5. Sexually transmitted infections
Chlamydia and gonorrhoea are the two most common sexually transmitted infections that can seriously affect fertility. If these conditions go untreated then they can lead to pelvic inflammatory disease (PID) in 10 – 15% of cases which in turn can cause scarring of the uterus or fallopian tubes. Chlamydia can also infect the fallopian tube causing inflammation, scarring and in some cases blockage. The problem is made even worse because these infections sometimes cause no symptoms. Therefore, it is worthwhile getting an STI screen or at least a screen for these two common infections, which can be done with a simple blood test.
6. Seeking expert diagnosis
If a couple have been having unprotected sex for a year or more they should consult a doctor in order to exclude other possible causes. Women over 35 may wish to reduce this time to 6 months. Most fertility problems affecting women can be overcome, but first they have to be diagnosed. A typical fertility assessment would include a full medical history and examination, probably including ultrasound of the ovaries and uterus. Routine blood tests for hormone profile and for STI’s are generally performed. Sometimes further investigations are warranted, for example the patency of fallopian can be assessed by passing a dye through them, or the inside of the womb can be visualised by passing a fine flexible fibre optic cable through the cervix. These further tests would only be carried out on the recommendation of a fertility specialist for a specific reason.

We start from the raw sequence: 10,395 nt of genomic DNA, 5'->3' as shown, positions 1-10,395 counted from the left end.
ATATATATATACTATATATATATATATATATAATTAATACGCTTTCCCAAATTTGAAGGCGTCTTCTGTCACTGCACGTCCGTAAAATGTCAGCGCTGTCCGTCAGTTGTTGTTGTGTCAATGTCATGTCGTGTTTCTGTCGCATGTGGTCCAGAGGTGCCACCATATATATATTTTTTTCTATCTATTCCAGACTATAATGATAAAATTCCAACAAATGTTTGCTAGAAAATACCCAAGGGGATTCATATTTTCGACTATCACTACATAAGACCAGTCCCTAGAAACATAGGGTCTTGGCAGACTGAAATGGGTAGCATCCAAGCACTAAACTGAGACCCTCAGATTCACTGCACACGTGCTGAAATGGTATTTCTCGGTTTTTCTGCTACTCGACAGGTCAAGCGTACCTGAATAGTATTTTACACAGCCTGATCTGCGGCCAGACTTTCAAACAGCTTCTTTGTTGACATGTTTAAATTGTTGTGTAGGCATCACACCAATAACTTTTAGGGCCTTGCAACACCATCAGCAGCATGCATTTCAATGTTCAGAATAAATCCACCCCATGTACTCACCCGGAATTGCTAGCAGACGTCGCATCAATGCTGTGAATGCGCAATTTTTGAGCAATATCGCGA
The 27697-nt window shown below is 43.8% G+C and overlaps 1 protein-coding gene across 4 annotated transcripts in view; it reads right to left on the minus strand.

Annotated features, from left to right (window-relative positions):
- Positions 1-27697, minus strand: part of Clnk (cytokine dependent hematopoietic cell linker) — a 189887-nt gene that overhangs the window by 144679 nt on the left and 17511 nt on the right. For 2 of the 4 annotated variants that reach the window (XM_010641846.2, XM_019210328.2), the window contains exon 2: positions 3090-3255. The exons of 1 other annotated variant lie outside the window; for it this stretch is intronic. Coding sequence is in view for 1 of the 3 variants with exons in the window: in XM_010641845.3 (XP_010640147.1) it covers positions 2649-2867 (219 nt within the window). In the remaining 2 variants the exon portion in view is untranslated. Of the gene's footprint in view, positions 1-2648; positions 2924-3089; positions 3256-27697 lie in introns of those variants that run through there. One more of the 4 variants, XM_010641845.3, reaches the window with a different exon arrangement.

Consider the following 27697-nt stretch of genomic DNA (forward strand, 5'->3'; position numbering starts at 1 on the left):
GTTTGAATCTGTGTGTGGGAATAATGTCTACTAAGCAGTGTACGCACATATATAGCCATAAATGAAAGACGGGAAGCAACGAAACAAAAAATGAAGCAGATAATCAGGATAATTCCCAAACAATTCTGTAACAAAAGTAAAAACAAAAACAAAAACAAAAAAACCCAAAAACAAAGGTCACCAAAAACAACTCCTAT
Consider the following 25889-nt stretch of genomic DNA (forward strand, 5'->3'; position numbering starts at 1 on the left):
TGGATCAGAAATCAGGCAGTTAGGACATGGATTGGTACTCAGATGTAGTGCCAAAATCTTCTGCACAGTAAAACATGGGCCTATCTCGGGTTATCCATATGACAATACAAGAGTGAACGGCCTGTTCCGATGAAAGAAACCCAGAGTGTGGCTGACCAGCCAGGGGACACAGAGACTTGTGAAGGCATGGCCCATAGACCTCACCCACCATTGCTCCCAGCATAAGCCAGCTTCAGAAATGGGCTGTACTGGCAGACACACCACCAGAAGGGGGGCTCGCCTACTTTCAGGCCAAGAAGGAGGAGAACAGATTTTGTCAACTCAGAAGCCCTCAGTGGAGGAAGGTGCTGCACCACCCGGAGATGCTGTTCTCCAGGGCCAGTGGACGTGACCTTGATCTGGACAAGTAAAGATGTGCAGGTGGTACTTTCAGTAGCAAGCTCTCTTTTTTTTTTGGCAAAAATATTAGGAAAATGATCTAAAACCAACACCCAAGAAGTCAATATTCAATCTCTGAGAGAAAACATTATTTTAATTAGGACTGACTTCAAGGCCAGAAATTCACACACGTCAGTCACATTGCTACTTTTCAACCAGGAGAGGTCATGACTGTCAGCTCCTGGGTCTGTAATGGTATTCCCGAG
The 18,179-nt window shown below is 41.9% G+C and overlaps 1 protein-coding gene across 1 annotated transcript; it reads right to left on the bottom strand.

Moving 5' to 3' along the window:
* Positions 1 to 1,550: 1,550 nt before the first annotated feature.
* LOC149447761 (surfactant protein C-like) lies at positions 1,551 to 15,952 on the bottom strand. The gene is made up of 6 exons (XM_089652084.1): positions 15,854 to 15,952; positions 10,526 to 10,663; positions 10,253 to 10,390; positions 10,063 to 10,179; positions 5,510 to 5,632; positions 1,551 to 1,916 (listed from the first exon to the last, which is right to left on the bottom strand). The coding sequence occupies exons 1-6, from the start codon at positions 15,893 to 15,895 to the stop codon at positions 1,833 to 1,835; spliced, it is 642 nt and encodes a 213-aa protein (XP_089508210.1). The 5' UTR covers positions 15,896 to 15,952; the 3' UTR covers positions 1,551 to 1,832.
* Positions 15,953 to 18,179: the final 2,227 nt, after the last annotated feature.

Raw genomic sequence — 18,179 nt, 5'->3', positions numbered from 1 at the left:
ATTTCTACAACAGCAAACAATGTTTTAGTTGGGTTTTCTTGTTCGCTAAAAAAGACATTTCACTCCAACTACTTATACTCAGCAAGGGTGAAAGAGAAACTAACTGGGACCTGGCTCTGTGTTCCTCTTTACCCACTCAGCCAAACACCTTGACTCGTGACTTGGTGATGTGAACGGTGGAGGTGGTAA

We live in an increasingly stressful world, overcrowding, busy lifestyles, the daily commute, relationships and work can all be sources of stress at some time in our lives. High stress levels can affect the hypothalamus which exerts control over production of hormones which cause ovulation, and in some cases can cause delayed ovulation. Too much stress can also affect sexual relationships and diet. Although some stress is normal and stress or anxiety alone are not likely to be the main cause of infertility, it can become another factor. Trying for a baby can itself be stressful and this can seem like a vicious circle. Stress is not simply in the mind, it can have very real effects on the body and behaviour, and because we learn to live stressful lives the problem can go unrecognised.
Every person is different, so there is no universal approach to the problem. Many people find that yoga or meditation is helpful. Some find it useful to talk about their worries to a fertility counsellor who is highly trained in recognising stress and may suggest techniques for helping with the problem. Acupuncture or other complimentary therapies can be of great value in dealing with stress, or just making a bit more time for yourself or prioritising your own needs a bit more might help. Whatever works is the right approach. It is worth seeking advice about stress from your doctor if you think this might be an issue.
Science Director Concept Fertility Clinic www.conceptfertility.com Tags: Fertility Clinic London, Fertility Treatment London, private fertility clinics london
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This post was written by Concept Fertility